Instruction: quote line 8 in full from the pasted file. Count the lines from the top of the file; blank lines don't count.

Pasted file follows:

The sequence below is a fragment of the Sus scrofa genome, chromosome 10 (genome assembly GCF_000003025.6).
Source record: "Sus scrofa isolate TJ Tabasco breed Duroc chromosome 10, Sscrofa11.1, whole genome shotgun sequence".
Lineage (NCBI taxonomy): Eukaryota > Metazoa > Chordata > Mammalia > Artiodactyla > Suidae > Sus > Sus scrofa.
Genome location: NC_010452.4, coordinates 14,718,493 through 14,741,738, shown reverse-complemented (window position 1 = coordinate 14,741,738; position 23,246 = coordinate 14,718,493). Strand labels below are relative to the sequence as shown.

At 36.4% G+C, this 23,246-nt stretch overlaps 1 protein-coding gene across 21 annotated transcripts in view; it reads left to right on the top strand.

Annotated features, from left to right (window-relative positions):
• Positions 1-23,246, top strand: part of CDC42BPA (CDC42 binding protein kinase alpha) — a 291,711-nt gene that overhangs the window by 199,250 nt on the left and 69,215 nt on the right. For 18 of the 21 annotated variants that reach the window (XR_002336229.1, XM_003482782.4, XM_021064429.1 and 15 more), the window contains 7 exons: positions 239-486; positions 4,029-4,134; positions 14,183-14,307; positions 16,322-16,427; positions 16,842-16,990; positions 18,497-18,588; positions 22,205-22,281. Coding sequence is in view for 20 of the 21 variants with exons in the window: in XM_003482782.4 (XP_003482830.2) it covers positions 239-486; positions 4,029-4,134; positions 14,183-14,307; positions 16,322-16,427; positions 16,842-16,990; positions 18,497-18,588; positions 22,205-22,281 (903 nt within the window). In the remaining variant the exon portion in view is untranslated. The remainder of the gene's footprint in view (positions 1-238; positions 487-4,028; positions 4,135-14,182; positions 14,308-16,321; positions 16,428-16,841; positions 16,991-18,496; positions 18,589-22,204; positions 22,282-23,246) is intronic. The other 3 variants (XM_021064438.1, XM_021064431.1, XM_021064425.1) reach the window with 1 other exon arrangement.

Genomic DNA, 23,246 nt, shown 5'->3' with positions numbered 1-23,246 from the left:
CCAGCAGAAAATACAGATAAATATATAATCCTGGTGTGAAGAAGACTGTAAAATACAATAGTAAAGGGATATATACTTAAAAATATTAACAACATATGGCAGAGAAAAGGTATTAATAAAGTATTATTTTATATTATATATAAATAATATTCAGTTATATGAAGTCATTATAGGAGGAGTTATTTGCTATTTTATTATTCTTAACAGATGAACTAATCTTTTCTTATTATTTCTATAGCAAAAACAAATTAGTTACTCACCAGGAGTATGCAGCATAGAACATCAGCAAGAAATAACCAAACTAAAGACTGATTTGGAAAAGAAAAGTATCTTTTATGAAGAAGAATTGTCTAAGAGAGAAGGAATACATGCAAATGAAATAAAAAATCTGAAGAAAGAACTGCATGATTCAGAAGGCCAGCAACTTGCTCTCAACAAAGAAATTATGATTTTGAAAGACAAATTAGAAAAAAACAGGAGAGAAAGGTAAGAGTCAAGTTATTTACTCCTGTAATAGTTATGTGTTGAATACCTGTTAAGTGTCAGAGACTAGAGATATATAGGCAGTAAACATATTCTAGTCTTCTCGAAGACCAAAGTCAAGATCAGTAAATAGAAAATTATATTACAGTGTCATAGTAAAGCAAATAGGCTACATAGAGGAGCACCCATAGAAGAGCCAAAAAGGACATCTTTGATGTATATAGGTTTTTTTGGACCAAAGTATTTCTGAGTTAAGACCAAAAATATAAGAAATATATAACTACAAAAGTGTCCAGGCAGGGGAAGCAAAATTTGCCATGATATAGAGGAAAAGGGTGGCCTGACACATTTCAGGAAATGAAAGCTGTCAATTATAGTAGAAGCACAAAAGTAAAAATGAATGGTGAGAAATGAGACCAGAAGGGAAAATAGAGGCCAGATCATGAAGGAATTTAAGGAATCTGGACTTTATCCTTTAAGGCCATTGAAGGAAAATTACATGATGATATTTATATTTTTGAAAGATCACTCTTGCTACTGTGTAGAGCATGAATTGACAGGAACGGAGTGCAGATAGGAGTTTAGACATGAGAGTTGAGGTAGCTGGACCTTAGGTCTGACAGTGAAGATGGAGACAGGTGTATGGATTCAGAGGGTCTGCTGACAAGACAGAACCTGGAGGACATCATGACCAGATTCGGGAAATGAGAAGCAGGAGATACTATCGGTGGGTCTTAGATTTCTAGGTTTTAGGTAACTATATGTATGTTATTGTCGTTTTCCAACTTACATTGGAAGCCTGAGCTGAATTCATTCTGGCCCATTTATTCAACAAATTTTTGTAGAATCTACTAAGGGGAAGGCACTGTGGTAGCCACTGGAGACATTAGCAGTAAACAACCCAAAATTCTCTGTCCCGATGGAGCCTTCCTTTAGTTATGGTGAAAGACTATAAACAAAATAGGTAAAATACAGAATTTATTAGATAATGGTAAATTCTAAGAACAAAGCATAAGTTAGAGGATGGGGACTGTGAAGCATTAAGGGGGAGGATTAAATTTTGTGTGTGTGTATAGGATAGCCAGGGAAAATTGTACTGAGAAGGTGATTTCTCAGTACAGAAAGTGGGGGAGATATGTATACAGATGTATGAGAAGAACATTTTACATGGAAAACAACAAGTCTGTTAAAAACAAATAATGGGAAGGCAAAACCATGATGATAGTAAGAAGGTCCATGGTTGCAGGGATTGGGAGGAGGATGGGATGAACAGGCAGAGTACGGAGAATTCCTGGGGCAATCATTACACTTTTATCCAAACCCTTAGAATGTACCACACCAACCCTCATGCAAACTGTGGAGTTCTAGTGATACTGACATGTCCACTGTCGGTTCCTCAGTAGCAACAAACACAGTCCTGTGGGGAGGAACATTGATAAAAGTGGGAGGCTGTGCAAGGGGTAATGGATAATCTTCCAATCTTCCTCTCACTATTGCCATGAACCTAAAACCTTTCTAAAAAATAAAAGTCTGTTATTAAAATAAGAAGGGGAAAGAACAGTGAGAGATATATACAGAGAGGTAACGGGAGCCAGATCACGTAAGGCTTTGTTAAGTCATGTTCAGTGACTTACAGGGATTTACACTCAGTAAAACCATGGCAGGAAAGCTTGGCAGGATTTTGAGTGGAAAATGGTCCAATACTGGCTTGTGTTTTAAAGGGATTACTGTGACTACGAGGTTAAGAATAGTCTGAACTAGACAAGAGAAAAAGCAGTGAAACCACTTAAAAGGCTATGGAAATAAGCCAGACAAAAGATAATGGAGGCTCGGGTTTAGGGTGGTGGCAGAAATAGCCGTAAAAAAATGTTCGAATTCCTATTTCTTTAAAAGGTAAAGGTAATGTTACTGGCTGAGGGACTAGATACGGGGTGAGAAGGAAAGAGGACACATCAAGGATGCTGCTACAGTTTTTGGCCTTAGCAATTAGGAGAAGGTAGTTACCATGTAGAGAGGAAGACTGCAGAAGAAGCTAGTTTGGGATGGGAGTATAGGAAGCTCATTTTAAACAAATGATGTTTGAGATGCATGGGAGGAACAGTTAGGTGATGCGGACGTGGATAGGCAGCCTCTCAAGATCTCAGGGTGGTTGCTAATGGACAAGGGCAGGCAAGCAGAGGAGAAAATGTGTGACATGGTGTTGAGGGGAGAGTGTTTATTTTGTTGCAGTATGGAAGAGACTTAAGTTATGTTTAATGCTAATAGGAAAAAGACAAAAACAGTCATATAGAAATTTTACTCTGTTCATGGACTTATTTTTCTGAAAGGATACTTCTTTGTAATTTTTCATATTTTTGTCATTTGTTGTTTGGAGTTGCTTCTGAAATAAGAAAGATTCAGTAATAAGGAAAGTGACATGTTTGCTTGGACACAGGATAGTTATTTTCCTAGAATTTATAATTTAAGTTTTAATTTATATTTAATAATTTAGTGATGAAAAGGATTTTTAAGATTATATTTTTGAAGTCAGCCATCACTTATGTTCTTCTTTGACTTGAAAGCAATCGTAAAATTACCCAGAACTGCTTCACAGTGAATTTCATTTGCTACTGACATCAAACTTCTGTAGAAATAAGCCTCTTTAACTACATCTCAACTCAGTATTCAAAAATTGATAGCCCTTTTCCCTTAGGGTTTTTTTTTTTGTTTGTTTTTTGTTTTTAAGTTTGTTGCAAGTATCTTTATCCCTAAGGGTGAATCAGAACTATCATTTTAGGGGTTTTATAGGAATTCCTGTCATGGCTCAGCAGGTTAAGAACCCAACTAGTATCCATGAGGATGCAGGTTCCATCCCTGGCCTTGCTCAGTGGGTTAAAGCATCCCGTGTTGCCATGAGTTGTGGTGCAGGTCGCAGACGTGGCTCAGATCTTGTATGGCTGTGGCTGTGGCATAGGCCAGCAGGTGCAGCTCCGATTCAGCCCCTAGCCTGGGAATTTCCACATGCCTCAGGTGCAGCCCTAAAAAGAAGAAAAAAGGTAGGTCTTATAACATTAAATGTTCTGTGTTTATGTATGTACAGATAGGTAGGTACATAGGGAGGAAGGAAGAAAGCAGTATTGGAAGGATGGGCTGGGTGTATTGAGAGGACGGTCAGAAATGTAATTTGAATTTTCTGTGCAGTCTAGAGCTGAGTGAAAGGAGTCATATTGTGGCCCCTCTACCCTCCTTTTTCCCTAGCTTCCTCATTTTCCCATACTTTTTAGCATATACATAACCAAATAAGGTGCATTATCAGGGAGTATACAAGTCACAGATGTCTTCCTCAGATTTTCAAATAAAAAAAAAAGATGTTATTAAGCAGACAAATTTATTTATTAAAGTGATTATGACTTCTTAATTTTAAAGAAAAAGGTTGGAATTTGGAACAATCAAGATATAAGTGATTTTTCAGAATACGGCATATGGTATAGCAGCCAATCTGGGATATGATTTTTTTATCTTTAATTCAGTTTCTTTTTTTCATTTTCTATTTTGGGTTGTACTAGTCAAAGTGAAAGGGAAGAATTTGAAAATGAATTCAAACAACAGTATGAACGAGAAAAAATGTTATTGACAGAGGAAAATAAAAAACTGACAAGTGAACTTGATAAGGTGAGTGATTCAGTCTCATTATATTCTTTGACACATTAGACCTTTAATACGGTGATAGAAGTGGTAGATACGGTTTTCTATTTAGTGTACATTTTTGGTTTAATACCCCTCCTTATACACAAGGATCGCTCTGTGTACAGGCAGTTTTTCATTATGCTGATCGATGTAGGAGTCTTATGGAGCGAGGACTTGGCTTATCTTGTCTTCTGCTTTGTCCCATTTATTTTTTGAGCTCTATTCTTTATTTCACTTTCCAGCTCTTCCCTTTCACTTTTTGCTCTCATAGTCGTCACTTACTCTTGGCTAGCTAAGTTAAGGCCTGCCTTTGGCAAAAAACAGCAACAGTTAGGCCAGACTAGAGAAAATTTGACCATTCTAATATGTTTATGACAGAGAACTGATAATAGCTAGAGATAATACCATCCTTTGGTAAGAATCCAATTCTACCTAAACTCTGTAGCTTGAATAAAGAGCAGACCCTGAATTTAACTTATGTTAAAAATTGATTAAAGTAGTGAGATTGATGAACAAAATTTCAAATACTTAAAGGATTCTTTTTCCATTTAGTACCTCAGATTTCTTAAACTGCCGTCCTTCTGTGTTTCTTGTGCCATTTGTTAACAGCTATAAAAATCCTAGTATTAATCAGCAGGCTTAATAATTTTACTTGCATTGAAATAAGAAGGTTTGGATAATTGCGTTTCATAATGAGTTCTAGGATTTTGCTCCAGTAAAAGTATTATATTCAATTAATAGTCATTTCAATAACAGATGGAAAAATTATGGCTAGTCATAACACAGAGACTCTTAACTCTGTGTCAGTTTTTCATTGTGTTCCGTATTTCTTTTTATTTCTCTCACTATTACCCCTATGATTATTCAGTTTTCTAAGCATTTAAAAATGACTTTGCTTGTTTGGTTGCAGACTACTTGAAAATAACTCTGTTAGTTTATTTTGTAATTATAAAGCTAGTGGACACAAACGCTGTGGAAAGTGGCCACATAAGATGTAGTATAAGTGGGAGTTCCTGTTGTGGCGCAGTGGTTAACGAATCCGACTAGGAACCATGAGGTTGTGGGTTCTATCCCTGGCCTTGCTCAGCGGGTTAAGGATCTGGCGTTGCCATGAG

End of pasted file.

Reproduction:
Genomic DNA, 23,246 nt, shown 5'->3' with positions numbered 1-23,246 from the left: